Finally out of last place halfway through the American Athletic Conference schedule, Tulane (24-16, 5-7 AAC) has loftier goals for the rest of the season.

The Green Wave’s relatively high RPI (41st according to WarrenNolan.com) is the primary reason it could be poised to make a run at an NCAA regional for the first time in seven years.

“It’s a big part of our strategy,” coach David Pierce said. “You look at positioning yourself in multiple ways. You want to do well in the nonconference, and that’s why Tuesday games are so important. At the end of the season, the committee looks at your body of work. I want the players to be educated and understand it and know that every game is important for different reasons.”

Tulane sophomore shortstop Stephen Alemais said he knew nothing about the RPI when Pierce arrived this past summer. The subject never came up last season as the Green Wave floundered to its first losing record in 21 years.

Alemais, and his teammates, are much more informed now because Pierce stresses the RPI frequently.

With the surprising strength of the AAC, Tulane will get plenty of chances to build its résumé in the second half of the conference schedule. The league is the third-toughest nationally according to the RPI calculations of WarrenNolan.com, ahead of the Pac-12 and Big 12 while ranking behind only the Southeastern Conference and the Atlantic Coast Conference.

The Green Wave, coming off its first conference series win against RPI No. 49 Central Florida, still has weekend series with No. 28 Houston (home), No. 22 South Florida and No. 52 Memphis.

“We just got a lot of confidence in that we beat a really good team,” Alemais said. “We are going to keep playing hard and hopefully win more series. We’re staying positive and staying aggressive.”

As a 6-0 loss at LSU on Tuesday reaffirmed, Tulane hardly is a juggernaut. The top-ranked Tigers used nine pitchers to one-hit the Wave.

But through a combination of good pitching, (mostly) solid fielding and some timely hitting, Tulane has not buried itself before the end of April as in recent seasons.

“This is where we want to be,” said redshirt junior pitcher Alex Massey, who has allowed four earned runs in 25.1 innings of AAC play. “My goal since I’ve been here has always been to make the postseason. It’s just a matter of us going out there and winning games. That’s our main focus right now.”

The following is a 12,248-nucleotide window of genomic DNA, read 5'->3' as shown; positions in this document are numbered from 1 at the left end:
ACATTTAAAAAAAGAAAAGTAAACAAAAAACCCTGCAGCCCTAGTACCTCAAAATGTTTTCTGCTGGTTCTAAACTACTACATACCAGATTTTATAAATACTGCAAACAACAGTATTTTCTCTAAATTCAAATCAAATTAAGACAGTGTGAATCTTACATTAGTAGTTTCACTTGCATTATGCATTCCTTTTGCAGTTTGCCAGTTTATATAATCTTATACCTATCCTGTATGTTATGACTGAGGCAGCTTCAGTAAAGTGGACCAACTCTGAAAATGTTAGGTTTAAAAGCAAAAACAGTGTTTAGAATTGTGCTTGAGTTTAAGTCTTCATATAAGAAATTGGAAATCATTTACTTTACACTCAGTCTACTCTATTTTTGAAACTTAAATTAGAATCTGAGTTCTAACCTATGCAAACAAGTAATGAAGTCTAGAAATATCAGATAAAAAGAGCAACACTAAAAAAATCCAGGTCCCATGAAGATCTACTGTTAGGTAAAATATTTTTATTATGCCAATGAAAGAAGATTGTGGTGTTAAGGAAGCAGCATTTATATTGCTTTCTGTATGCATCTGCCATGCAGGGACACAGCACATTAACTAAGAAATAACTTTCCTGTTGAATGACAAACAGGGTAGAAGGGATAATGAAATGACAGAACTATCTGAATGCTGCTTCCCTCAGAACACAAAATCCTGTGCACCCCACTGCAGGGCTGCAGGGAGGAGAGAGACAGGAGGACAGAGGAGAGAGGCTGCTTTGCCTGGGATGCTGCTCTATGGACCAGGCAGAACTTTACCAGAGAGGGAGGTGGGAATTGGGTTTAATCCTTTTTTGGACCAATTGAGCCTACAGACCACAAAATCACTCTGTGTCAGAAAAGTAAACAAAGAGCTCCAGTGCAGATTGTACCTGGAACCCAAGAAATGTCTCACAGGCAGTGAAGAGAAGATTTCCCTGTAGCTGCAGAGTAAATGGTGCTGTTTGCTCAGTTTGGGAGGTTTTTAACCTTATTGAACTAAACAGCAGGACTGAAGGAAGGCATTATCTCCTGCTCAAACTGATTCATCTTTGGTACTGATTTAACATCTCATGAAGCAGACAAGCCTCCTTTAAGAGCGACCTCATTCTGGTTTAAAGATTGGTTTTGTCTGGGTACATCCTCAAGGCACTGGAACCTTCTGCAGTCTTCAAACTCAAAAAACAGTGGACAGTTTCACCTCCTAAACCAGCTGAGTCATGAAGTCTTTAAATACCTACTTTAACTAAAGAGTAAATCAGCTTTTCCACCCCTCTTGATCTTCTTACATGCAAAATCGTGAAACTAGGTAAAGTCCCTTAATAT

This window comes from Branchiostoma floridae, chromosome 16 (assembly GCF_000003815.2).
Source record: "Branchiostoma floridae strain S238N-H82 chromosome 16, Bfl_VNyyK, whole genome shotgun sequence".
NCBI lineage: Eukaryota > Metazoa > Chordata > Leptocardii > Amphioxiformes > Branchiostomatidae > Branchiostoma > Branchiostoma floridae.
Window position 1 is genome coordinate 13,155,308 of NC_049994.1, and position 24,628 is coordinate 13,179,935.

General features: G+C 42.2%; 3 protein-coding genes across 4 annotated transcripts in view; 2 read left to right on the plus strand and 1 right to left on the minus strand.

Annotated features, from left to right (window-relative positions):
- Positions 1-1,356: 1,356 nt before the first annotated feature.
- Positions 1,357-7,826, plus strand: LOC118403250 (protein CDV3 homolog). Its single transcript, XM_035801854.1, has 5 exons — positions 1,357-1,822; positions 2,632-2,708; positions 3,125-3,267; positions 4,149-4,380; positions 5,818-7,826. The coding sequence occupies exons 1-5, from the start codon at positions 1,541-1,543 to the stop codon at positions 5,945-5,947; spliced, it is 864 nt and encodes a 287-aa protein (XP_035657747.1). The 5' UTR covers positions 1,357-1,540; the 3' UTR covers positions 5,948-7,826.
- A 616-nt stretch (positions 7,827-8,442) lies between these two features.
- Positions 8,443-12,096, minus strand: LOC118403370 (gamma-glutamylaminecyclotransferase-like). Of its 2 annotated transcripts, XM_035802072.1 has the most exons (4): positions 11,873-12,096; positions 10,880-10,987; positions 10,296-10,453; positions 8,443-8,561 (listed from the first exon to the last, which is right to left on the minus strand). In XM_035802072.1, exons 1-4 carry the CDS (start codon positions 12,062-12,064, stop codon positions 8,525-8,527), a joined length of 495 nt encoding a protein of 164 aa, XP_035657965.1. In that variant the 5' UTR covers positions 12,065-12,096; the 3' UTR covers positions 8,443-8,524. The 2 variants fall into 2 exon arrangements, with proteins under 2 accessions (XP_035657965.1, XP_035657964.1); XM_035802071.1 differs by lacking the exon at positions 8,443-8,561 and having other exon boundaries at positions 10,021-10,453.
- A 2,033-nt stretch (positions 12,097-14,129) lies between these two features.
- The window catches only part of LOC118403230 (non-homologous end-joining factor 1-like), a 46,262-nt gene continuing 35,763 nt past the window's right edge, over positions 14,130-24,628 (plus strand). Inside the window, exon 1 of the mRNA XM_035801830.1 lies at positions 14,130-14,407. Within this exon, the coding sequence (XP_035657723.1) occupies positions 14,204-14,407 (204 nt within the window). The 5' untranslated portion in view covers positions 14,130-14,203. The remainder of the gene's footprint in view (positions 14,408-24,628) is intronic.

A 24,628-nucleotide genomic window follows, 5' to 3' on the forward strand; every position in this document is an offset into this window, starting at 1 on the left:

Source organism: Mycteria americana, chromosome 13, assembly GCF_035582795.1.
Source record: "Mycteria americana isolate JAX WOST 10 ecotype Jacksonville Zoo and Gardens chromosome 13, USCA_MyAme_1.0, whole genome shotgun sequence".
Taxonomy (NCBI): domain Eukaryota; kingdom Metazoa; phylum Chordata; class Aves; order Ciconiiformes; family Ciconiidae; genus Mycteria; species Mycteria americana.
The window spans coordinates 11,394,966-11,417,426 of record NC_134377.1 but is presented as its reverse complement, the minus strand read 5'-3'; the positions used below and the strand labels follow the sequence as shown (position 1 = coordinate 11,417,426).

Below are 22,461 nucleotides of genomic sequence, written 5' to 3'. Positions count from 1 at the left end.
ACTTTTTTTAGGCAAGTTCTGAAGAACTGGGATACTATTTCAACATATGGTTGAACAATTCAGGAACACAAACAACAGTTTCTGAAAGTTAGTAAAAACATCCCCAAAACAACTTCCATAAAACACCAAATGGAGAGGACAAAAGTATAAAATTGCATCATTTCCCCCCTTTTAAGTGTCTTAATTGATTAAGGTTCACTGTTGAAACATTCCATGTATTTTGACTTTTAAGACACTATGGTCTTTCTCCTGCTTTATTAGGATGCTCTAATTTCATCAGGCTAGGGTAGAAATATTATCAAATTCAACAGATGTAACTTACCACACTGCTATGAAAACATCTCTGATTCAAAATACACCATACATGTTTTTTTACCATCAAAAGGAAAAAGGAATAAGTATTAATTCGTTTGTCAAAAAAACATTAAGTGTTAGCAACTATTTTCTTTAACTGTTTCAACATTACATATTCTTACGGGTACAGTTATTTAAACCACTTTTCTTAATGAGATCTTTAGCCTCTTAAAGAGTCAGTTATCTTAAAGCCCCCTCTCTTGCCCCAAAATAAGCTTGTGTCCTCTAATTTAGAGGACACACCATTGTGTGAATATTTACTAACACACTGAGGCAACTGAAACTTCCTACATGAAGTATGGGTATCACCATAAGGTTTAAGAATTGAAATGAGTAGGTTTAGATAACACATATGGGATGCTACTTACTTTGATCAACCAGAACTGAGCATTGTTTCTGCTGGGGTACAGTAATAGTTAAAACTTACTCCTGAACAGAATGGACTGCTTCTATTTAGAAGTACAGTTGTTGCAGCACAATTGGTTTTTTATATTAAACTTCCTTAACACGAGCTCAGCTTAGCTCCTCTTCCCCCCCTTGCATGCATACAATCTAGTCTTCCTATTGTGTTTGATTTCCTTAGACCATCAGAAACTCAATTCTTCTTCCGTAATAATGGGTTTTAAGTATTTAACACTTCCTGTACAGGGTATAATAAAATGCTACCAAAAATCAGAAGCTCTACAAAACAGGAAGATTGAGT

Massey is one of four reliable starters in the rotation, including fellow weekend guys Corey Merrill and Emerson Gibbs and usual midweek starter Patrick Duester, who held LSU to one earned run in five innings on Tuesday. Tulane’s 2.80 ERA ranks second in the AAC behind Connecticut’s 2.76, and the Wave already has tied a school record for shutouts in a season with eight.

Despite committing four errors against LSU, Tulane is third in the AAC in fielding percentage (.971), one-hundredth of a point behind co-leaders UConn and Cincinnati. Catcher Jake Rogers has thrown out a higher percentage of base stealers (26 out of 41) than anyone else in the league, and right fielder Lex Kaplan (five assists) has made plenty of runners hold up while rounding third base with his powerful, accurate arm.

“It’s awesome to be in this position,” Rogers said. “When we’re good, everything is on. Pitching has been doing really well, the defense has been really good and we had really good at-bats in the UCF series. I think we’re going to keep it up.”

Actually, hitting has held Tulane down. The Wave ranks second to last in the AAC in batting average (.242), runs scored, slugging percentage and on-base percentage, last in doubles and home runs and second in strikeouts.

Alemais is the only Wave player above .300 (.317), and Tulane has gone scoreless five times.

Still, the bats have come through on some important occasions, including four early season victories when the Wave trailed after eight innings.

“The biggest thing is consistency for us,” Alemais said. “We have games where we play really good defense and games where we really hit well. It’s just putting it all together the rest of the year.”

Tulane’s best success has come in midweek games, with a 7-3 mark. The Wave is 2-0 against Southland Conference leader Southeastern Louisiana and handed UNC Wilmington its last loss, 8-4, on March 31, before the Seahawks won 10 in a row to climb into the Top 25 of several polls.

That’s where Pierce’s emphasis on the RPI has helped the most. As he has pointed out to his players, nonconference and conference games are equally important in the eyes of the NCAA selection committee.

To make the postseason, though, Tulane likely needs to reach at least .500 in conference play.

“We still have time,” Alemais said. “We have to play every game hard.”